Mitochondria are the power plants of the cell, responsible for generating adenosine triphosphate (ATP), a chemical energy store molecule used to power cellular operations. The inner workings of each mitochondrion are energetic and complicated, consisting of a number of interacting protein complexes that collectively perform the work needed to manufacture ATP molecules. Mitochondrial function occupies a central position in the interaction between metabolism and aging for a number of reasons. Firstly, they generate reactive oxygen species (ROS) as a side effect of ATP production, and the flux of ROS is both damaging and a signal to the cell to step up its efforts to repair damage. A little more ROS than usual can be beneficial. Too much ROS is harmful. Secondly, some of the critical proteins in mitochondrial complexes are produced from DNA inside the mitochondria rather than in the cell nucleus, and that DNA is vulnerable to damage. Some forms of mitochondrial DNA damage can produce damaged mitochondria that cause great harm to the cell and surrounding tissue. Thirdly, cells need ATP, and reductions in ATP production have detrimental consequences over time.
There are many ways in which mitochondrial function can be altered through the removal or reduced production of a specific subunit of one of the mitochondrial protein complexes. Some such changes are disastrous, some are beneficial. Why that is the case is a complicated topic. It has a great deal to do with the balance between production of ROS and production of ATP, the needs of cells, and the reactions of cells, particularly the activation of repair and maintenance mechanisms. That balance is different in each case, and it is a slow and expensive process to run through the protein biochemistry needed to gain insight into what exactly is going on under the hood. The paper here is an example of the sort of work that takes place in this part of the field.
Mitochondria play an essential role in many important physiological processes, including aging. Mitochondrial function has been thought to gradually decline with age, while oxidative damage and mitochondrial DNA mutations accumulate. Although complete disruption of mitochondrial function is detrimental or even lethal for many eukaryotes, including humans, accumulating evidence has revealed that partial inhibition of mitochondrial function tends to increase lifespan. In C. elegans, mutations in various mitochondrial electron transport chain (ETC) genes can greatly extend lifespan; these include mutations in isp-1 and clk-1. In addition, RNAi knockdown of various mitochondrial ETC genes prolongs lifespan in yeast, worms, and fruit flies.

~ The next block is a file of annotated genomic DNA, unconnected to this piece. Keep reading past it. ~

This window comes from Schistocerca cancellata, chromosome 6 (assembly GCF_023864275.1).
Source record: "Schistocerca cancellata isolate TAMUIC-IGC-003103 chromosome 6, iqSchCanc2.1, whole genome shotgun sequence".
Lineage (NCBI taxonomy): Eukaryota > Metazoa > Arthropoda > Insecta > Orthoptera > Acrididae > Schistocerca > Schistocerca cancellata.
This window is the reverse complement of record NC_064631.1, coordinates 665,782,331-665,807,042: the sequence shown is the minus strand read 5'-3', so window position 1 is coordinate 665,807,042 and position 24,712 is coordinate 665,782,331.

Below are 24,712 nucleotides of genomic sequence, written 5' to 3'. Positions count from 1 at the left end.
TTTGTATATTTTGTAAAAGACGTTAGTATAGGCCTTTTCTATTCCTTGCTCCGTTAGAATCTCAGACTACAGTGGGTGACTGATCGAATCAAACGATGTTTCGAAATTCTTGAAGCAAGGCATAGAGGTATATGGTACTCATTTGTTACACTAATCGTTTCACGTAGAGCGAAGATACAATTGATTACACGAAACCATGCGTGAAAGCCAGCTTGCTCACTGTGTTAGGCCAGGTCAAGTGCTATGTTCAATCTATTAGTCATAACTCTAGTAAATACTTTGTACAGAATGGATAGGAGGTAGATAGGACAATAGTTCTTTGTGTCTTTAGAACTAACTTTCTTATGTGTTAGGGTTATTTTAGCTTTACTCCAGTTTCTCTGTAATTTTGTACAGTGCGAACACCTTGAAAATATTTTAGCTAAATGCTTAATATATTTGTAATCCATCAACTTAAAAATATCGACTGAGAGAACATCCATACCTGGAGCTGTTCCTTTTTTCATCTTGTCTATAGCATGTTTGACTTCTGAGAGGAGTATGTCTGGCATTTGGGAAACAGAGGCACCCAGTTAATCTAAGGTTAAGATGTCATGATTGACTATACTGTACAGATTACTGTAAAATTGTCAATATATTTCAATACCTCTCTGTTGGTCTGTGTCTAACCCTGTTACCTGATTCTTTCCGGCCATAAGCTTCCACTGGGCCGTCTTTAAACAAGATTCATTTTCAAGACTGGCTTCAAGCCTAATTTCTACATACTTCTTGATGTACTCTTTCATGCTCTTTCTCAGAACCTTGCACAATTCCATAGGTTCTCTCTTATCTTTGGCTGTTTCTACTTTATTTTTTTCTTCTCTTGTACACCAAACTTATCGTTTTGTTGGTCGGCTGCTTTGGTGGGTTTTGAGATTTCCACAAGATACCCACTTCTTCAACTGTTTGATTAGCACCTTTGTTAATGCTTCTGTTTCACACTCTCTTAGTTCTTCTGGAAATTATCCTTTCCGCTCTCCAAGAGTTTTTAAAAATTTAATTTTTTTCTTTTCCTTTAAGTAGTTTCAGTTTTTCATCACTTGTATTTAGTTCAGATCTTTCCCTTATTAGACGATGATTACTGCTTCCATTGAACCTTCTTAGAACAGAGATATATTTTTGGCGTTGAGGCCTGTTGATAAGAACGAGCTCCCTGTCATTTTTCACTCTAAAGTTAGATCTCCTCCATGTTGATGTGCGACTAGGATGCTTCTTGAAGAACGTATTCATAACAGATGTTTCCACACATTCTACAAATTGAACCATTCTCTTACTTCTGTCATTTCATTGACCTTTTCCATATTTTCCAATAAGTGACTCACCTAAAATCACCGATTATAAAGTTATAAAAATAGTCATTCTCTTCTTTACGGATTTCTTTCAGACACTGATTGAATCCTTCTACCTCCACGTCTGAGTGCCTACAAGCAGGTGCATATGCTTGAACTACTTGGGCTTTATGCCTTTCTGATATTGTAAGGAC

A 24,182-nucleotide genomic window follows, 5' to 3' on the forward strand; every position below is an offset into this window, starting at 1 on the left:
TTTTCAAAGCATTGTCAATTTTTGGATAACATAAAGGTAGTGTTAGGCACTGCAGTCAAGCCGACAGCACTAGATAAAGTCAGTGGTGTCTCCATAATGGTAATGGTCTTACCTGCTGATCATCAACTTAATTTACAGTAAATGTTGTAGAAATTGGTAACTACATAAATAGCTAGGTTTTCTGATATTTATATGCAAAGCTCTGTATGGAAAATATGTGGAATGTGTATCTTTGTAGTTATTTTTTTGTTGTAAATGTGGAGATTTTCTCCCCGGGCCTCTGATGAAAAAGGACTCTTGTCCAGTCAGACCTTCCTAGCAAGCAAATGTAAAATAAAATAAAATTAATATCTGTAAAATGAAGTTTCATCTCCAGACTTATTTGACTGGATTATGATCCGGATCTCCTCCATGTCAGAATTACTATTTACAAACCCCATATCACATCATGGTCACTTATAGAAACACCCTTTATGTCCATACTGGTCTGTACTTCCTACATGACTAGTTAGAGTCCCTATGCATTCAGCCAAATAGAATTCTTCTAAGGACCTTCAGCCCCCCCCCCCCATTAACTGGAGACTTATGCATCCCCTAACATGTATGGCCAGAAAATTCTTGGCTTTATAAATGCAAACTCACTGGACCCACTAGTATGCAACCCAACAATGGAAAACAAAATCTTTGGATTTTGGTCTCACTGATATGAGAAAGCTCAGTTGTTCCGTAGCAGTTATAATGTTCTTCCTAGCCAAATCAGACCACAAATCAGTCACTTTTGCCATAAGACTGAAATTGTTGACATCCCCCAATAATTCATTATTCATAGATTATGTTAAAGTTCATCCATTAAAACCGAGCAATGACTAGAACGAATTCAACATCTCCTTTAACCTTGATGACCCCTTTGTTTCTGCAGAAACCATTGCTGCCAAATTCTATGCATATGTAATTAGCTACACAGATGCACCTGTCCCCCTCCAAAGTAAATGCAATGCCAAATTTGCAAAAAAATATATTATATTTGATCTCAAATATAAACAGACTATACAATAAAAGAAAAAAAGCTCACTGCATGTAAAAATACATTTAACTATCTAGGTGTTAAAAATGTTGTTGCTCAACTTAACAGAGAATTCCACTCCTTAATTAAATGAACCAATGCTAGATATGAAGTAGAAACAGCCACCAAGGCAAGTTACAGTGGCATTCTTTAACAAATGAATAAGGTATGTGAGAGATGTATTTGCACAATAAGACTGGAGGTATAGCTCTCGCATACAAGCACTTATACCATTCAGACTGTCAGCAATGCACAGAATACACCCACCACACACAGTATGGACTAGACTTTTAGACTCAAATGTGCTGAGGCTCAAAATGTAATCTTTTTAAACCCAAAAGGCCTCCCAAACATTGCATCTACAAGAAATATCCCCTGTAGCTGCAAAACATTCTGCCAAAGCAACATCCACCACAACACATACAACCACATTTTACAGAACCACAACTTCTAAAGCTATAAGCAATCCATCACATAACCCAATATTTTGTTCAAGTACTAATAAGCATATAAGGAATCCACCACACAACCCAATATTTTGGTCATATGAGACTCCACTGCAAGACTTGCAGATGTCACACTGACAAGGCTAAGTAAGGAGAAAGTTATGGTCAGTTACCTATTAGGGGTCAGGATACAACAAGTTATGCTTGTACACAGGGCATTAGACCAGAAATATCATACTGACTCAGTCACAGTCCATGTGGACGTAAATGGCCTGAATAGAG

The effects of mitochondrial ETC genes on modulating lifespan appear to be complex. Inhibition of some ETC genes increases lifespan, whereas inhibition of others decreases or does not alter lifespan in C. elegans and Drosophila. For example, mutations in mev-1, which encodes a subunit of complex II, causes a short lifespan in worms. In addition, the underlying causes for lifespan regulation by ETC genes remain incompletely understood. For example, the roles of reactive oxygen species (ROS) production and mitochondrial function in aging and lifespan of ETC mutants can be opposite ways. One model interpreting these opposite effects is that moderate mitochondrial impairments increase lifespan until a threshold is reached, beyond which animals display wide-spread damage, shortened lifespan, or even death. Nevertheless, how mitochondrial genes modulate lifespan and whether they function in modulating lifespan in other species remain incompletely elucidated.
ATP synthase, also known as complex V of the mitochondrial respiratory chain, is the primary cellular energy-generating machinery. In mammals, ATP synthase deficiency is one of the rarer mitochondrial oxidative phosphorylation deficiencies. ATP synthase is also intimately linked to aging. In worms, genetic inhibition of the atp-2 gene, which encodes a subunit in complex V, leads to developmental delay and increased lifespan. Additionally, a genome-wide RNAi screen revealed that RNAi knockdown of subunits atp-3, atp-5, or asb-2 prolongs worm lifespan. However, the underlying mechanism for lifespan extension due to inhibition of these subunits in the ATP synthase remains unclear. As ATP synthase is highly conserved throughout evolution, understanding the role of the ATP synthase in lifespan regulation can lead to untangling of the complexity of mitochondrial ETC genes in modulating lifespan.